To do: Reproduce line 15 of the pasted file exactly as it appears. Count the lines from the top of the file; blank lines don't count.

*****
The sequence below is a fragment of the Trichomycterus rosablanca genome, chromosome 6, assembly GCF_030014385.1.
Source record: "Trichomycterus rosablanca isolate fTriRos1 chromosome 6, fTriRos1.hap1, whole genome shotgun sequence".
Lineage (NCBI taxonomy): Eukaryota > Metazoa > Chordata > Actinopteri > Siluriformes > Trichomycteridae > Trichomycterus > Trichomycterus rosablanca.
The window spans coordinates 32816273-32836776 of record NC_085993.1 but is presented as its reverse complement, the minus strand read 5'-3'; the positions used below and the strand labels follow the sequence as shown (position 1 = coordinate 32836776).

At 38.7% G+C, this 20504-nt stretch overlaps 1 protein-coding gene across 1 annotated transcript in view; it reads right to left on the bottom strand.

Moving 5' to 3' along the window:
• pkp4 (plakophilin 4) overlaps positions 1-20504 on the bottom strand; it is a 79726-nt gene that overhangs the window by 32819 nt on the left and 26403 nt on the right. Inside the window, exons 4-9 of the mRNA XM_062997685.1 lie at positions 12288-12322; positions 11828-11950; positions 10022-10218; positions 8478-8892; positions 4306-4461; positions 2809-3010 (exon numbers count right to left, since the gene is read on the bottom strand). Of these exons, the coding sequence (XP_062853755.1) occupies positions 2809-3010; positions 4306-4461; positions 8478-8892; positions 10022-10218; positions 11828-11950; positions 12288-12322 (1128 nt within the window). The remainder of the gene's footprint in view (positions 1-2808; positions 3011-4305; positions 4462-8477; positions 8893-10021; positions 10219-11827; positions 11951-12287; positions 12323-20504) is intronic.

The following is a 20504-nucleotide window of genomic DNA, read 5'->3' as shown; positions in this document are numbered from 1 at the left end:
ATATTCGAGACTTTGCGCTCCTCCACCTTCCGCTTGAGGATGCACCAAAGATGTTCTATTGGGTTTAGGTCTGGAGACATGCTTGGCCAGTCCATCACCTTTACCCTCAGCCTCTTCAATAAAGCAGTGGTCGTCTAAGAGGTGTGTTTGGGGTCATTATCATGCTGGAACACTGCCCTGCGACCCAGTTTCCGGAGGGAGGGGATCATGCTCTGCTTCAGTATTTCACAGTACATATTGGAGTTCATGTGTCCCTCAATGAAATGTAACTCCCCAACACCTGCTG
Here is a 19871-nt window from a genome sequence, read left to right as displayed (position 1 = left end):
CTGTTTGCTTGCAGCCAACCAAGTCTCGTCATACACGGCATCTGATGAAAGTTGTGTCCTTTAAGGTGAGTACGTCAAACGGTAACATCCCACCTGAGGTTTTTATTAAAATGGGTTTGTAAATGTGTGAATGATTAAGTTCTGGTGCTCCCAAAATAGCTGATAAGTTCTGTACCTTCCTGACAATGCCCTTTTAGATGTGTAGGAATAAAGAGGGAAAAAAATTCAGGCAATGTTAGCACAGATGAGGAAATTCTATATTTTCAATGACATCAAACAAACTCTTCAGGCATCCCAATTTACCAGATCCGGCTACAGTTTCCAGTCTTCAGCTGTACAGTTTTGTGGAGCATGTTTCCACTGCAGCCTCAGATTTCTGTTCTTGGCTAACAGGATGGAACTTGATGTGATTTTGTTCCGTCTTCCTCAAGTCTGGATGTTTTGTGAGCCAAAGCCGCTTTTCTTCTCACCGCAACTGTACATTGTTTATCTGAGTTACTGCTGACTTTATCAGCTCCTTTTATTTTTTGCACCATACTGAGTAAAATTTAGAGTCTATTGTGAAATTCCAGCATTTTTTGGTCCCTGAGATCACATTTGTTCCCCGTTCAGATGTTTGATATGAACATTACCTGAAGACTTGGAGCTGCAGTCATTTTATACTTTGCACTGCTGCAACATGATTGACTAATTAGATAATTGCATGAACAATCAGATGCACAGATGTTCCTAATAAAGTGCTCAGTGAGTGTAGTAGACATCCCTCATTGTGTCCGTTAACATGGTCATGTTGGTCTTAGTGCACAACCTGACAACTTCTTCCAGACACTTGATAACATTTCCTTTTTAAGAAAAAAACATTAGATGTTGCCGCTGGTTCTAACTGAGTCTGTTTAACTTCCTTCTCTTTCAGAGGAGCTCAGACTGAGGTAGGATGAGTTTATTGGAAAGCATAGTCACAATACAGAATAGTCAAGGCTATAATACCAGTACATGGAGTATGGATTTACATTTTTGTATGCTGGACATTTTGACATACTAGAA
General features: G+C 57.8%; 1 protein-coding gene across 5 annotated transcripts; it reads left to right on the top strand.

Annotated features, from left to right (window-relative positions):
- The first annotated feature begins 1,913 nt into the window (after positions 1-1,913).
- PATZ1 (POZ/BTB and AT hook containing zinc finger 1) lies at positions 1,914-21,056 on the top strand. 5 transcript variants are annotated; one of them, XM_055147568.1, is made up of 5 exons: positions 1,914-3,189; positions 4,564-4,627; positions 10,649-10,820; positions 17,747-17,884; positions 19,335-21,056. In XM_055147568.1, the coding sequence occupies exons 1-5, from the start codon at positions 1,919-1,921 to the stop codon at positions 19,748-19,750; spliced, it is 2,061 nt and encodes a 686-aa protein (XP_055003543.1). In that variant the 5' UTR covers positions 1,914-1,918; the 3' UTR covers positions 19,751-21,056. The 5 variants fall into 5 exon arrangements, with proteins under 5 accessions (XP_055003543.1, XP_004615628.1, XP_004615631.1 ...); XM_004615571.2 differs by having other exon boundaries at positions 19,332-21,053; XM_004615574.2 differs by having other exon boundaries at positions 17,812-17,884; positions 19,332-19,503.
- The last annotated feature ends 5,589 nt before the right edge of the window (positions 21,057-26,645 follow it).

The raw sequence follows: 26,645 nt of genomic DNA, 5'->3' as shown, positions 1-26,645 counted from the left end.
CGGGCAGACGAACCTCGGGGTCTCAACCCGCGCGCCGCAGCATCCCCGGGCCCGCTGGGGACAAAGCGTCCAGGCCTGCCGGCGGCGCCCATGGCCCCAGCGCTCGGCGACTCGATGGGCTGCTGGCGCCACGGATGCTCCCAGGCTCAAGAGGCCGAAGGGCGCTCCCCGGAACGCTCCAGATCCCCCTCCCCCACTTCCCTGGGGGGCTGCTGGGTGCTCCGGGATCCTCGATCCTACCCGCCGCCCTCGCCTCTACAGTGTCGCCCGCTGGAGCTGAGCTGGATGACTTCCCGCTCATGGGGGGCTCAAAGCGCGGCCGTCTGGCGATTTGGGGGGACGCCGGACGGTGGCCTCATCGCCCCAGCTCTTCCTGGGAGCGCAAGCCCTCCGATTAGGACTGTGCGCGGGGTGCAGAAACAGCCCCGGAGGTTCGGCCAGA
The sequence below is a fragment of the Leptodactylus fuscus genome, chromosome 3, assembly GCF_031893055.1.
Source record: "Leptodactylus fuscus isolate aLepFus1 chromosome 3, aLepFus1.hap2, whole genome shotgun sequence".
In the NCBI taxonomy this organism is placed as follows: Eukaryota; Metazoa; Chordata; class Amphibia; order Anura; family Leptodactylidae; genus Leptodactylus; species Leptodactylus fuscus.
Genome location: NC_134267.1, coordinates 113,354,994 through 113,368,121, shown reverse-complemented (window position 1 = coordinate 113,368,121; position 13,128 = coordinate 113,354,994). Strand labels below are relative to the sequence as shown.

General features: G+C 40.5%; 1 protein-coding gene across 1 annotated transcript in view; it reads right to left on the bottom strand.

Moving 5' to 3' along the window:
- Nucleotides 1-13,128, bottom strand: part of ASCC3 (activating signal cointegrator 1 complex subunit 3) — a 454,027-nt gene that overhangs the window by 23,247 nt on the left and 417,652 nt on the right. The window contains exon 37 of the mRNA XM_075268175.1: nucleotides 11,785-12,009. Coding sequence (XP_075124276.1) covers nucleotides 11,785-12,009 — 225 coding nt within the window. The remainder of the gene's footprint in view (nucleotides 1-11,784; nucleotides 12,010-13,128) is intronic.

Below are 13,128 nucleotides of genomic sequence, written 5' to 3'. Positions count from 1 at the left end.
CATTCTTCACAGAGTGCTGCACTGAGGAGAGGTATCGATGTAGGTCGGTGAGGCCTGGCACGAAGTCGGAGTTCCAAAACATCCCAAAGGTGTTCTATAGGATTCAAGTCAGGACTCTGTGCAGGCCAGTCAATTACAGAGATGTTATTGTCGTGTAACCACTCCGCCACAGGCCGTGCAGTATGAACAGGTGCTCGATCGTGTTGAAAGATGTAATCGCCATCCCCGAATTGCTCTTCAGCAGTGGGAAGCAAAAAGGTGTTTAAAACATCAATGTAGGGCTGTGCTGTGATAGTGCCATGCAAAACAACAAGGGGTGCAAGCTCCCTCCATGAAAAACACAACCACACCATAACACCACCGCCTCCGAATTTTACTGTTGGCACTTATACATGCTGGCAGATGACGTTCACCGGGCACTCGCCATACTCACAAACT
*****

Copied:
- PATZ1 (POZ/BTB and AT hook containing zinc finger 1) lies at positions 1,914-21,056 on the top strand. 5 transcript variants are annotated; one of them, XM_055147568.1, is made up of 5 exons: positions 1,914-3,189; positions 4,564-4,627; positions 10,649-10,820; positions 17,747-17,884; positions 19,335-21,056. In XM_055147568.1, the coding sequence occupies exons 1-5, from the start codon at positions 1,919-1,921 to the stop codon at positions 19,748-19,750; spliced, it is 2,061 nt and encodes a 686-aa protein (XP_055003543.1). In that variant the 5' UTR covers positions 1,914-1,918; the 3' UTR covers positions 19,751-21,056. The 5 variants fall into 5 exon arrangements, with proteins under 5 accessions (XP_055003543.1, XP_004615628.1, XP_004615631.1 ...); XM_004615571.2 differs by having other exon boundaries at positions 19,332-21,053; XM_004615574.2 differs by having other exon boundaries at positions 17,812-17,884; positions 19,332-19,503.